At the time when he was tempted by the adversary, Jesus had already completed an impressive marathon – fasting in the wilderness for forty days. Now the devil tempts him, with the way of the cross between him and the glorious resurrection, to take shortcuts to glory – to take advantage of his position and power to alleviate the hunger we have all felt at some time, to perform great things without having to assume the identity of the suffering servant in order to ascend to the throne of the kingdoms of God

Worthy is the lamb, we hear the multitudes sing in heaven, (see Revelation 5:12) when the lamb bearing the marks of slaughter is revealed as ready to reign. It is running the full course that made the lamb worthy.
Frank R.


* * *

Matthew 4:1-11
Joe Biden was running for president in the November 2020 election on the democratic ticket. Biden has long admitted to overcoming a stutter. But Biden said, “Stuttering gave me an insight I don’t think I ever would have had into other people’s pain.”

This seemed to fall on deaf ears to President Trump’s daughter-in-law, Lara Trump, who mocked Biden’s speech. In January 2020 she said at a campaign event she said, “I feel kind of sad for Biden ... I'm supposed to want him to fail at every turn, but every time they turn to him, I'm like, ‘Joe can you get it out? Let's get the words out Joe.’”

Retired airline captain Chesley “Sully” Sullenberger opened up about his history with stuttering in a response to the “cruel remarks” from Lara Trump. Sullenberger, a former pilot best known for landing a commercial jet on the Hudson river in what came to be known as “The Miracle on the Hudson.” He recalled the “anguish” of being called on in grade school. Sullenberger said, “My neck and face would quickly begin to flush a bright red, the searing heat rising all the way to the top of my head; every eye in the room on me; the intense and painful humiliation, and bullying that would follow, all because of my inability to get the words out.”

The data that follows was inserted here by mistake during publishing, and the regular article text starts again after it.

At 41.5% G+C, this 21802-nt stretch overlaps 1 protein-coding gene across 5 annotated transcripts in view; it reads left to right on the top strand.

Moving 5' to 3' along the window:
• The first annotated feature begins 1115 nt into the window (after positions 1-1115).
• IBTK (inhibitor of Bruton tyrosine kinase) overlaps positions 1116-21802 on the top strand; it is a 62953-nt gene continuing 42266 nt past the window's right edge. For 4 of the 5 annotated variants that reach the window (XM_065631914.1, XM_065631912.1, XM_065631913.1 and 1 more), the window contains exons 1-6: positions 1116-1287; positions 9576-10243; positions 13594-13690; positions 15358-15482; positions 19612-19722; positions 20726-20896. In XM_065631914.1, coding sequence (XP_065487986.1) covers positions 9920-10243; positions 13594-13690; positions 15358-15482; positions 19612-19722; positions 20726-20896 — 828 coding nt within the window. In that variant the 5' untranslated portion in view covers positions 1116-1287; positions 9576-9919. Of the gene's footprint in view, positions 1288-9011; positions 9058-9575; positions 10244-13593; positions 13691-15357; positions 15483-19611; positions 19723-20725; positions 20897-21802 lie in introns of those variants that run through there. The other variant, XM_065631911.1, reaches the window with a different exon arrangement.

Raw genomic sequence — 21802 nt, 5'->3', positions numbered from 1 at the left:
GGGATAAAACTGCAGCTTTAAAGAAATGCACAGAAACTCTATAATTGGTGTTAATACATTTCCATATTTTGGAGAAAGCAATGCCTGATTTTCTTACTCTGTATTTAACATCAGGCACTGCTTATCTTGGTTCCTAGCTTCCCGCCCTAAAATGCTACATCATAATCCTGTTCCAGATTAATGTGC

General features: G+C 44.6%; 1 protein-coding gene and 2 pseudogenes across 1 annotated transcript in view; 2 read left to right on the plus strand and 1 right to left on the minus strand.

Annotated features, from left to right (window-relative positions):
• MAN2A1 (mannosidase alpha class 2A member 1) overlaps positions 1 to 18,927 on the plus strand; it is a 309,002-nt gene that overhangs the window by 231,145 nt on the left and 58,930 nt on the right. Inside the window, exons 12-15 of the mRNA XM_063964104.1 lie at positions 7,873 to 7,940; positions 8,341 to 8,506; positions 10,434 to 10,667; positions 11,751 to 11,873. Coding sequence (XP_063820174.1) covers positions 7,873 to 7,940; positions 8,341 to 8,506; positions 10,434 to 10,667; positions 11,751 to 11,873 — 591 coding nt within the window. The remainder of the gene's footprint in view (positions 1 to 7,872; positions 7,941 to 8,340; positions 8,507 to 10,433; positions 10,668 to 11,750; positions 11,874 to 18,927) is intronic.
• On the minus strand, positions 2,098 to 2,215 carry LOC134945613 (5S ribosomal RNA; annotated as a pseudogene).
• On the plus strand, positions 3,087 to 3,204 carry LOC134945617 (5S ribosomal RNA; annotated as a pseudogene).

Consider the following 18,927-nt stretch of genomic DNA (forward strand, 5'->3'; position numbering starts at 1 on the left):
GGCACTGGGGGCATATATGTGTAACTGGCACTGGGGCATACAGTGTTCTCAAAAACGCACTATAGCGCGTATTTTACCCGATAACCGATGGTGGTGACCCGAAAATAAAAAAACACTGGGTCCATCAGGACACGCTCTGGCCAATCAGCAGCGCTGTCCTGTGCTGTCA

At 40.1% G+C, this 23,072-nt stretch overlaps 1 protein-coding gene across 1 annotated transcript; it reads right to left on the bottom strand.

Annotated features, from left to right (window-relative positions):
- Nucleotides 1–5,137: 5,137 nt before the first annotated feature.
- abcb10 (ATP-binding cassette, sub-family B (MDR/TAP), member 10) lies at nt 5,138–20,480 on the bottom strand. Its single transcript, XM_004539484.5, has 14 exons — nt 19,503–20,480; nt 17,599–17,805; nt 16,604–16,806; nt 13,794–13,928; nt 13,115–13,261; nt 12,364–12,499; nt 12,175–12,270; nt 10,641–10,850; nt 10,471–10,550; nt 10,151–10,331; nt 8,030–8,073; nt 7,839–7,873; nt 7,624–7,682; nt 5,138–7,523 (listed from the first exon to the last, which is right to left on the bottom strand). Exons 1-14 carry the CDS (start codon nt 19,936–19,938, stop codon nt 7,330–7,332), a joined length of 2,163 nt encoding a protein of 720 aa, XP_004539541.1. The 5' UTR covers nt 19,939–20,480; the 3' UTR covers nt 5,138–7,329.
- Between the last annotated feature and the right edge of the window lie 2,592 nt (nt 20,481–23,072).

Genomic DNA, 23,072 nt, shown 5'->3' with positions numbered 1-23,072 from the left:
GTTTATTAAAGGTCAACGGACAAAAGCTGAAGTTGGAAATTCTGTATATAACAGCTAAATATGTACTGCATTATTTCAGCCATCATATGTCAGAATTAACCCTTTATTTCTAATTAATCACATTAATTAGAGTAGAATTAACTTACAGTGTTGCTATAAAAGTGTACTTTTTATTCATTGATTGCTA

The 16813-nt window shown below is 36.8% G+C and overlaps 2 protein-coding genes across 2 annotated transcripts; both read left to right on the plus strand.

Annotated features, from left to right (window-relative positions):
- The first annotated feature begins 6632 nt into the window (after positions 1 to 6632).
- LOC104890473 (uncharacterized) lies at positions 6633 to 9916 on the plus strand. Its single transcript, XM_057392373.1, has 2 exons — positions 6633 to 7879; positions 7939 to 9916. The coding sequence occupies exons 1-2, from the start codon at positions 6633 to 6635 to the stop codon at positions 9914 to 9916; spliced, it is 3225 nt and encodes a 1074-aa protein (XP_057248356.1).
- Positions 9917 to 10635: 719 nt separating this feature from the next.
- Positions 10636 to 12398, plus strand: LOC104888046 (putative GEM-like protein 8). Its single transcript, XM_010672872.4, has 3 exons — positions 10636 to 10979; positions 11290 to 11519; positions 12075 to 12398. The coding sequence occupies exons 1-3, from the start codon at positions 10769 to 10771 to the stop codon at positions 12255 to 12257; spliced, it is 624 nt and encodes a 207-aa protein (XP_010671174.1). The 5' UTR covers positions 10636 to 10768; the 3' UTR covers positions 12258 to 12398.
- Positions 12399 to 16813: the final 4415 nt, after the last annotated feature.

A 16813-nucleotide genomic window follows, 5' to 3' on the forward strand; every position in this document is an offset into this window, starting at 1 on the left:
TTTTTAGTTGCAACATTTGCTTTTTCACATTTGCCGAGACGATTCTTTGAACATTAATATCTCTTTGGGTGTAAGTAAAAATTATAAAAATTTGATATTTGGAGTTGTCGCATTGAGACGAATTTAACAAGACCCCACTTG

It’s these same feelings that Sullenberger said “came rushing back” upon hearing Lara Trump’s comments she made about the former vice president at a Trump campaign event.
Ron L.
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For May 9, 2021:
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Waking Up to Racism
by John Sumwalt
Psalm 98

Let the floods clap their hands;
    let the hills sing together for joy
 at the presence of the Lord, for he is coming
    to judge the earth.
He will judge the world with righteousness,
    and the peoples with equity.
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In the mid-1960s, a popular song declared, “What the world needs now is love, sweet love. It's the only thing that there's just too little of.”1 It was an era of both national and international unrest. And the American landscape was reeling from the Vietnam War, the Civil Rights movement, and opposition to both. Amidst headlines so marked by unrest and division, therefore, the sentiment of the song struck a chord with an American audience.